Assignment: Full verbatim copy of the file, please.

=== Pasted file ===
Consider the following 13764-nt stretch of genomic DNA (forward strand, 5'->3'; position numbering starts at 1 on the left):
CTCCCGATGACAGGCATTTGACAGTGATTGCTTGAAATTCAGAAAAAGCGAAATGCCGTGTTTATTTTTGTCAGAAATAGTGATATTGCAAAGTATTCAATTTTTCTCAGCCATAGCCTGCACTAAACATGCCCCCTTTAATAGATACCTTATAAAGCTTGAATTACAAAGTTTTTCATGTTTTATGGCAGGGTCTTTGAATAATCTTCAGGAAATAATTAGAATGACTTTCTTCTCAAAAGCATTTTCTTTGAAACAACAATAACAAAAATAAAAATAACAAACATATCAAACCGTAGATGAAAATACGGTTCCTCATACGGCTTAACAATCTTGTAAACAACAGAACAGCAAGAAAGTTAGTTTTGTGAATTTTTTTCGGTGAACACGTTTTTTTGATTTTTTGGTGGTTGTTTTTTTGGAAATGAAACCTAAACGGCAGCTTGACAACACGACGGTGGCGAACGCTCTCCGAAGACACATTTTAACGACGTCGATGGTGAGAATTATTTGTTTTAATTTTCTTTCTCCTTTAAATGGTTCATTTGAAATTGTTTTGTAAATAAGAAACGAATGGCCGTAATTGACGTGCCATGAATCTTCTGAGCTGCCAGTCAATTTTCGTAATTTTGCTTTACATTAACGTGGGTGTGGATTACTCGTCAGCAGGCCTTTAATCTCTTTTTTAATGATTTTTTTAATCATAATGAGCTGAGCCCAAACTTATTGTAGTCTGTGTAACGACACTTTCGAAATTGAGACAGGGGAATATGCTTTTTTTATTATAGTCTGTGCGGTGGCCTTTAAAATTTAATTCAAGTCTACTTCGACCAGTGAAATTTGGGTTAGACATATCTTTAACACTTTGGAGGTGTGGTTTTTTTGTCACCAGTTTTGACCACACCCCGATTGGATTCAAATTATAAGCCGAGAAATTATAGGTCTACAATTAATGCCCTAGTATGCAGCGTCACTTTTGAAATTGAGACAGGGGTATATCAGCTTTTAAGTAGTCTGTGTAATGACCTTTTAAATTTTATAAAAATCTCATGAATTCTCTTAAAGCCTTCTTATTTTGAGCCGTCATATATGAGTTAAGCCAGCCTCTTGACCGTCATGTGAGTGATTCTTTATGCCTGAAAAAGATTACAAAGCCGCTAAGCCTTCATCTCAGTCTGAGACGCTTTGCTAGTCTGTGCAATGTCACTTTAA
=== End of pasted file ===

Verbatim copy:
Consider the following 13764-nt stretch of genomic DNA (forward strand, 5'->3'; position numbering starts at 1 on the left):
CTCCCGATGACAGGCATTTGACAGTGATTGCTTGAAATTCAGAAAAAGCGAAATGCCGTGTTTATTTTTGTCAGAAATAGTGATATTGCAAAGTATTCAATTTTTCTCAGCCATAGCCTGCACTAAACATGCCCCCTTTAATAGATACCTTATAAAGCTTGAATTACAAAGTTTTTCATGTTTTATGGCAGGGTCTTTGAATAATCTTCAGGAAATAATTAGAATGACTTTCTTCTCAAAAGCATTTTCTTTGAAACAACAATAACAAAAATAAAAATAACAAACATATCAAACCGTAGATGAAAATACGGTTCCTCATACGGCTTAACAATCTTGTAAACAACAGAACAGCAAGAAAGTTAGTTTTGTGAATTTTTTTCGGTGAACACGTTTTTTTGATTTTTTGGTGGTTGTTTTTTTGGAAATGAAACCTAAACGGCAGCTTGACAACACGACGGTGGCGAACGCTCTCCGAAGACACATTTTAACGACGTCGATGGTGAGAATTATTTGTTTTAATTTTCTTTCTCCTTTAAATGGTTCATTTGAAATTGTTTTGTAAATAAGAAACGAATGGCCGTAATTGACGTGCCATGAATCTTCTGAGCTGCCAGTCAATTTTCGTAATTTTGCTTTACATTAACGTGGGTGTGGATTACTCGTCAGCAGGCCTTTAATCTCTTTTTTAATGATTTTTTTAATCATAATGAGCTGAGCCCAAACTTATTGTAGTCTGTGTAACGACACTTTCGAAATTGAGACAGGGGAATATGCTTTTTTTATTATAGTCTGTGCGGTGGCCTTTAAAATTTAATTCAAGTCTACTTCGACCAGTGAAATTTGGGTTAGACATATCTTTAACACTTTGGAGGTGTGGTTTTTTTGTCACCAGTTTTGACCACACCCCGATTGGATTCAAATTATAAGCCGAGAAATTATAGGTCTACAATTAATGCCCTAGTATGCAGCGTCACTTTTGAAATTGAGACAGGGGTATATCAGCTTTTAAGTAGTCTGTGTAATGACCTTTTAAATTTTATAAAAATCTCATGAATTCTCTTAAAGCCTTCTTATTTTGAGCCGTCATATATGAGTTAAGCCAGCCTCTTGACCGTCATGTGAGTGATTCTTTATGCCTGAAAAAGATTACAAAGCCGCTAAGCCTTCATCTCAGTCTGAGACGCTTTGCTAGTCTGTGCAATGTCACTTTAA